Monika said...

@Andrew Robinson and Anonymous: I wasn't trying to say that YouTube is the same as a supermarket (a privatised public library would have to pay royalties to copyright owners for rental or lending, by the way), or that e.coli is the same as copyright infringement. I was simply trying to point out that there are duties of care involved in any kind of business. Different duties for different business models, obviously, but even in the e.coli example, forcing supermarkets to test every piece of food before selling it will either bankrupt them or make food so expensive that people will starve. There always needs to be a balancing of interests.

@Andrew Robinson: I believe the privacy argument is valid, since this was actually not a copyright case, but a breach of duty of care (Störerhaftung) case. Breach of duty of care is a secondary liability tool that covers a wide range of rights; property, copyright, privacy, to name but a few. One could of course argue that YouTube should have different duties of care in copyright cases than in privacy cases, but I suspect that this would not make matters any more straightforward.

I know people who generate advertising revenue from their travel blogs, so I don't see why the same should not work with music. I grant you that proceeds won't be much, but then again proceeds artists receive from YouTube won't be much either. It's the same business model as well, with the difference that in one case the business owner actually has the rights in the content and in the other they do not...

The German courts don't care where YouTube headquarters are based. As far as copyright and privacy rights are concerned, German law is applicable when it comes to content directed at a German audience. If push comes to shove and judgments are unenforceable because the defendant resides in some rogue jurisdiction, I suppose what would happen is that one could apply for a court order to block the respective content in Germany.

@Anonymous: YouTube would only be required to take down clearly infringing uses, plus probably notify the copyright owner of any borderline cases. I agree that parody and satire are a concern, but that problem exists no matter who does the monitoring (YouTube or the copyright owner), and there simply is no easy solution. For an interesting post on US law in this context, see http://www.plagiarismtoday.com/2007/09/04/why-fair-use-suffers-on-youtube/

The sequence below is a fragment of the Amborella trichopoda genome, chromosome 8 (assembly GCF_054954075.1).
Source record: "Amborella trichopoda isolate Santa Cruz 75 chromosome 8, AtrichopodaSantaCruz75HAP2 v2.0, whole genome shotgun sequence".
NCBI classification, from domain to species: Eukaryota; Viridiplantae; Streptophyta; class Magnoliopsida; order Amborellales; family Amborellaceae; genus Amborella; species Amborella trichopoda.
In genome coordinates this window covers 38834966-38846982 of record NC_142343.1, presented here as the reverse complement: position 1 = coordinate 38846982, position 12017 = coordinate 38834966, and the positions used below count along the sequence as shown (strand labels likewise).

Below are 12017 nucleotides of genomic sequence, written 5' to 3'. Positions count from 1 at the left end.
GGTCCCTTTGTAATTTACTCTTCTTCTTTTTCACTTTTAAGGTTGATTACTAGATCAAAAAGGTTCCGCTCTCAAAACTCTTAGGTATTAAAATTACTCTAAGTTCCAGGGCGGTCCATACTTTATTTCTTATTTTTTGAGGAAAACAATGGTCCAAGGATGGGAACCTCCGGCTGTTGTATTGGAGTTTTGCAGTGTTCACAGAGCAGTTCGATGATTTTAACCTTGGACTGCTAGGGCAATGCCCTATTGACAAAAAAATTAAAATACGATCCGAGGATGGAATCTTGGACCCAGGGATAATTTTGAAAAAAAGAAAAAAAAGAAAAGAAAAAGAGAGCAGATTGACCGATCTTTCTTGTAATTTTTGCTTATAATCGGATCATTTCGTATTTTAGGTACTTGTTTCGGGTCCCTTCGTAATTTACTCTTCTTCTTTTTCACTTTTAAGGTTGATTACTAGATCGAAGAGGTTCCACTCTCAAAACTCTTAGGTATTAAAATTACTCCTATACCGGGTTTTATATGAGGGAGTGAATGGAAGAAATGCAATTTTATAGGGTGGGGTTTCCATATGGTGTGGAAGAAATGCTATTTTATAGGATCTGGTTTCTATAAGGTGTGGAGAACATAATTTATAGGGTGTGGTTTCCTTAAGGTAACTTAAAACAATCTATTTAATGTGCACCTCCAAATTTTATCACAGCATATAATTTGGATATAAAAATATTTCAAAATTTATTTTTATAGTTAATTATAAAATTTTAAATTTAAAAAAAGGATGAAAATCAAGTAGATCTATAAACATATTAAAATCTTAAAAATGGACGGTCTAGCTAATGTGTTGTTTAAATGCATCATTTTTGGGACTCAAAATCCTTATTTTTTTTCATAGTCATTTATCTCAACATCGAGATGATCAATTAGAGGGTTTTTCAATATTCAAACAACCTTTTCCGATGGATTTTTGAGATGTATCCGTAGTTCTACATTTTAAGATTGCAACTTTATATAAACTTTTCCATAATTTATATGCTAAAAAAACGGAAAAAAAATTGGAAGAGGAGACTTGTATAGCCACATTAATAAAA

Andrew Robinson said...

Some interesting points there, Monkia. I think we agree that there needs to be a balancing of interests, but disagree on where the balancing point should be.

On privatised libraries, I would assume 'rental' royalties would still be paid by governments, as part of their funding for the arts. This is muddy political water for Pirates and non Pirates alike. Is there actually a rational explanation for why the government should compensate an author if I get an e-book from a library but not if I get exactly the same file from the Pirate Bay? I'm not a big fan of popularity-based funding for the arts, but if we are going to have it, why isn't it independent of delivery method?

"One could of course argue that YouTube should have different duties of care in copyright cases than in privacy cases"

...and I do!

"but I suspect that this would not make matters any more Straightforward."

..agreed. I think that the penalties should probably be aimed more at whoever let the genie out of the bottle, rather than trying to force third parties to stuff their particular bit of the genie back in, given that the reality of life today is that once something the public want to see has leaked, it can never really be stamped out. Censorship doesn't work anymore. As a society we do have to come to terms with that fact.

Travel blogs operate in a very different market, holidays are very big ticket items. Assuming a 1% referral fee, and the UK 2009 average holiday spend of £2,000 gives £20 turnover per sale. At an optimistic price of 1p per play, the musician needs to make 2,000 sales to get the same turnover, before considering the 2,000-fold increase in transaction costs!

Content blocking orders are something the internet can work round very easily. Even if the courts successfully play whack-a-mole with youtube.de, youtube.cc, and all other possible domain variations, and force all ISPs to filter access by dotted quad to all proxies (tough, given that new ones be set up by anyone in minutes) VNC, TOR and anonymisers would still function and provide users access. Fix all that, and users can dig out their modems and dial a foreign number for unrestricted access. If China and Syria can't stop access to western sites, it's a fair bet that the Hamburg Court can't either... and it would be political suicide for any politician to back them if they tried.

AmsterdamIP said...

“If possible, it must also make sure that its supplier's sprouts are e.coli-free before selling any more of that particular supplier's sprouts. Similarly, upon being informed by the right holder of clearly infringing content, YouTube is expected to take down that content immediately (and not after more than six weeks, as happened in the case at hand). It is also expected to use its Content ID program and word filters to monitor for future identical infringements, since that is both technically possible and economically feasible these days.”

E-coli is something that is objectively discernable: either the virus is there or it isn’t. Regardless, we would not expect the supermarket to pull the sprouts simply on the basis of a customer notification: an investigation would have to be conducted. The same should apply to copyright law. YouTube cannot be expected to pull content off its website simply because somebody who claims to be the rightholder considers it infringing. What about limitations and exceptions, fair use, fair dealing? What of the freedom to conduct business, secrecy of communications, user privacy and the freedom to impart and receive information? What about the prohibition on general monitoring obligations? The duties of care on which you seem to insist so much must also take such things into consideration and only a court is capable of making this kind of delicate balancing exercise.

“I agree that parody and satire are a concern, but that problem exists no matter who does the monitoring (YouTube or the copyright owner),”

That’s exactly why it shouldn’t be left to either one of them. It isn’t the job of intermediaries and certainly not of rightholders to enforce their claims at the expense of the rest of the population without prior judicial review. That’s what we have courts for - where, in fact, copyright-related disagreements have been settled for centuries.